And yet we as Sikhs are just too stuck on our morals to allow an elderly person to sit on a chair because all are equal? Is the irony blinding anyone else?
After this very same event, a gentleman who has a Punjabi radio and television show, made the comment that – all we were doing was following around white people and trying to make sure they were comfortable, as if they were superior to us in some way. He felt that by going out of our way and doing this, we were somehow lowering our status.
That is exactly the type of ignorant thinking that we as a community must learn to overcome. When my family went to a synagogue for an interfaith exchange, we had people with top professions staying after the service, and explaining the very details of their devotional practices. They gave us a tour and invited us to dine with them afterwards. Needless to say, providing such a service was not considered degradation in any way, shape or form. If anything, it was a form of progress.
Another factor that we need to consider important, is the idea of having a status in our national community other than just rich professionals, or cab drivers, or extremist terrorists. Every year we remember the tragic events of 1984. We honour those who died so unnecessarily. We lament the "Sikh Genocide". But is that the only reason we are sad? Because it is a Sikh genocide? Or is it the Genocide that we are so horrified by? I should hope that it is the fact that a Genocide occurred, and not just because it was Sikh.
I should sincerely hope that we are saddened and horrified by the very fact that human rights just ceased to exists for anyone, not just because it happened to Sikhs.
So if that is the case are we as a community living under a rock? Over 800,000 people died in Rawanda. How many will have to die and suffer in Sudan before we notice? We need to fight for all of the worlds other genocides and massacres. Only when we start to fight for the rights of others (as true Sikhs always should), will we be recognized on that world scale. We must give to receive. If we see human rights violations in Chechnya, Israel, Africa, or any where else in the world, we must rally together as Sikhs and show the world that we will not stand for it. We must show the world that we as Sikhs know what its like to be targeted, for genocide, to be to be treated like second class citizens, in our own country, to be plotted against by our very own government. We Sikhs know how that feels, and we should not let it happen to others! Once we show the world that we really do care, only then can we can show them why we care. We can show them how our young Sikhs are being arrested and tortured arbitrarily by a corrupt police, how we STILL have not received justice for government organized riots, and literally thousands of murders.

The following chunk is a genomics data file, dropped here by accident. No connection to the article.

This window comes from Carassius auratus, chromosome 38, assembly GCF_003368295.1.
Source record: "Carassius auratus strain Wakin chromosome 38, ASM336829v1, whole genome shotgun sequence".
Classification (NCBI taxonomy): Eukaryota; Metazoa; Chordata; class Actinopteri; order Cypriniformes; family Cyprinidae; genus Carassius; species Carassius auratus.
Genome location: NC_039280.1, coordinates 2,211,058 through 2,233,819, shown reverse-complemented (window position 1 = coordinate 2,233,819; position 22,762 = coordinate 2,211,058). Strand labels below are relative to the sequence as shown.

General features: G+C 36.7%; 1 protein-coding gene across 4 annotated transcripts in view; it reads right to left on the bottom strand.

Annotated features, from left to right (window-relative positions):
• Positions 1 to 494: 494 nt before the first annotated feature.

It is important to take part in holocaust memorial days, join human rights groups such as Amnesty International, and fight for the rights of others. We must, I repeat MUST, defend our dignity, faith and honour, but we must ALSO fight for those who cannot defend themselves.
We can find no greater example in the world, than that of our ninth Guru, who showed true selfless service and sacrifice to Humanity, regardless of religion. Guru Teg Bahadur showed us that we must always rally together to help anyone in need, even if we have nothing to do with it. If it isn’t our problem we should make it our problem. Let it be so that when a Sikh walks anywhere in the world, people say, “Look! There is a defender of human rights – There is a defender of My Rights”. Through helping others achieve justice, we will receive it ourselves. A Buddhist proverb summarizes this idea very thoroughly, "When you like a lamp for someone else, it will also brighten your path".
What path? Along side helping those in need, we are also helping ourselves by making ourselves known as a community that is ever vigilant in the fight against the oppression of human rights. This is one of the strongest ways to build bridges.
We must learn as a society that we have to make compromises. We have to make sacrifices of a different sort in order to spread the word. We need to build the bridges. Or at least start. We need to put in more of an effort than most because WE are the ones who are the easy targets. Not the Muslims. Us. We wear turbans, we keep the beards. Let's get out of our proverbial recluses and join the rest of society. Spread the word to the rest of society. Tell them we do not belong to the Taliban. We are not Al Quaeda. We are not even from the Middle East. We are Sikhs
On the fifth anniversary of 9/11 let's remind ourselves of this need to integrate, spread, help understand and participate. Let us as a community take a vow not only to remember shaheeds, and to celebrate gurpurabs, and to have kirtan darbars and conferences. Let us take the vow that we will– spread the word!